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A 67‐year‐old Caucasian man presented with gradual onset exertional dyspnoea over the past few months. On one occasion he experienced some chest pain at work and he had to stop work. He was an ex‐smoker and his cholesterol was raised at 5.4 mmol/l. An echocardiogram showed a dilated left ventricle with moderately impaired systolic function. An ECG (panel A) showed tachycardia and suggested ventricular pre‐excitation compatible with Wolff–Parkinson–White (WPW) syndrome. However, the nature of the rhythm was not clear, as P waves were not present before each QRS complex. At this stage, differential diagnoses were WPW syndrome, atrial flutter, chaotic atrial rhythm and atrial parasystole. Coronary angiography and electrophysiological studies (EPS) were carried out to identify the origin of the arrhythmia and convert his heart to sinus rhythm. Coronary arteriography showed an occluded right coronary artery with minor disease in the left circumflex artery. During EPS it was clear that there was independent atrial activity. The EPS confirmed that the rhythm was ventricular in origin, suggesting it was HIS bundle or of fascicular origin. The arrhythmia was terminated by overdrive pacing. An ECG after EPS showed a normal sinus rhythm (panel B). He was treated and maintained with amiodarone. At 6 months' follow‐up, he remains well without recurrence of ventricular tachycardia.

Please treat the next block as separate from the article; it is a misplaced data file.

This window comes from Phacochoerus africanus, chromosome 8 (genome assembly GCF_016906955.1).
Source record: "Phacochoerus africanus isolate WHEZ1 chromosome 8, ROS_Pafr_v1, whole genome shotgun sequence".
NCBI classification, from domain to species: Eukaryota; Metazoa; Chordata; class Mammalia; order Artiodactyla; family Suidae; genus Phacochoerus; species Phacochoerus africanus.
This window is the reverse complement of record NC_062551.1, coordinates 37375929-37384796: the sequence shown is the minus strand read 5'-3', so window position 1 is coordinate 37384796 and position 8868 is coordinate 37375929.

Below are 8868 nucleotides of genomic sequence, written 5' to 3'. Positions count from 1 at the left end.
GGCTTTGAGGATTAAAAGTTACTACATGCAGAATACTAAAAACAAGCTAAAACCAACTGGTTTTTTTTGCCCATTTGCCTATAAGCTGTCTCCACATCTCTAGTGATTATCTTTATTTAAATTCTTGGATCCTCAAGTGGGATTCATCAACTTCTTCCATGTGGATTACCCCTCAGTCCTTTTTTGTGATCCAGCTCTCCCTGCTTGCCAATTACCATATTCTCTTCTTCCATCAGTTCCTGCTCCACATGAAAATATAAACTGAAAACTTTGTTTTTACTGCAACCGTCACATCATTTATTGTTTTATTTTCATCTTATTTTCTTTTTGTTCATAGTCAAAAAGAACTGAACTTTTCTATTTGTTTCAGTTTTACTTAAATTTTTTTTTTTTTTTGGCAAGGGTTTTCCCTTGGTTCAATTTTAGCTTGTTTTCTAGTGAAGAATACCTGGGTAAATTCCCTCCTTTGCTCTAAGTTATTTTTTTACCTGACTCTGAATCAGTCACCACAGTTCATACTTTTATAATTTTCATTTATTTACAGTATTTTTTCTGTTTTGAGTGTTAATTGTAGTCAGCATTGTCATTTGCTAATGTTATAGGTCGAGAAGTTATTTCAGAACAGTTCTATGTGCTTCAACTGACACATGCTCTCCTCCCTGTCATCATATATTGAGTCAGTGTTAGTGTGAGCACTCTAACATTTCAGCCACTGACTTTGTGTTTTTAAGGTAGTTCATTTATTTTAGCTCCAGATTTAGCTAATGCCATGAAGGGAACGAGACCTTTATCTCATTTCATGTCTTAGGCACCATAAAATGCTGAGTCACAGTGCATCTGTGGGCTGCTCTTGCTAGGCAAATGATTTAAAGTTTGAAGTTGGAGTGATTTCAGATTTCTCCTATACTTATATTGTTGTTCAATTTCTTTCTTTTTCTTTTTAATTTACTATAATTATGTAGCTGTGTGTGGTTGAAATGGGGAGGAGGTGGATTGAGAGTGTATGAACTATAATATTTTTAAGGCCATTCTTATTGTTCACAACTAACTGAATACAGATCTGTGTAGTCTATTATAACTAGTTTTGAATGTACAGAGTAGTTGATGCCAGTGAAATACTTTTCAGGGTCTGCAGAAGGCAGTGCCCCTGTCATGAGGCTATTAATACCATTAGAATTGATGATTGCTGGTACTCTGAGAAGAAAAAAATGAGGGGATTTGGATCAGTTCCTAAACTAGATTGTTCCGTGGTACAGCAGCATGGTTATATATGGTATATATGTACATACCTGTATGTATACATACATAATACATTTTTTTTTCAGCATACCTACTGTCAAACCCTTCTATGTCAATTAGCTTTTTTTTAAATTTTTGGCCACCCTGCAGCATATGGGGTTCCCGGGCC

This is an interesting case of ventricular tachycardia mimicking pre‐excitation and reinforces the important message that atrioventricular dissociation should be looked for in all cases of tachyarrhythmia.tachyarrhythmia.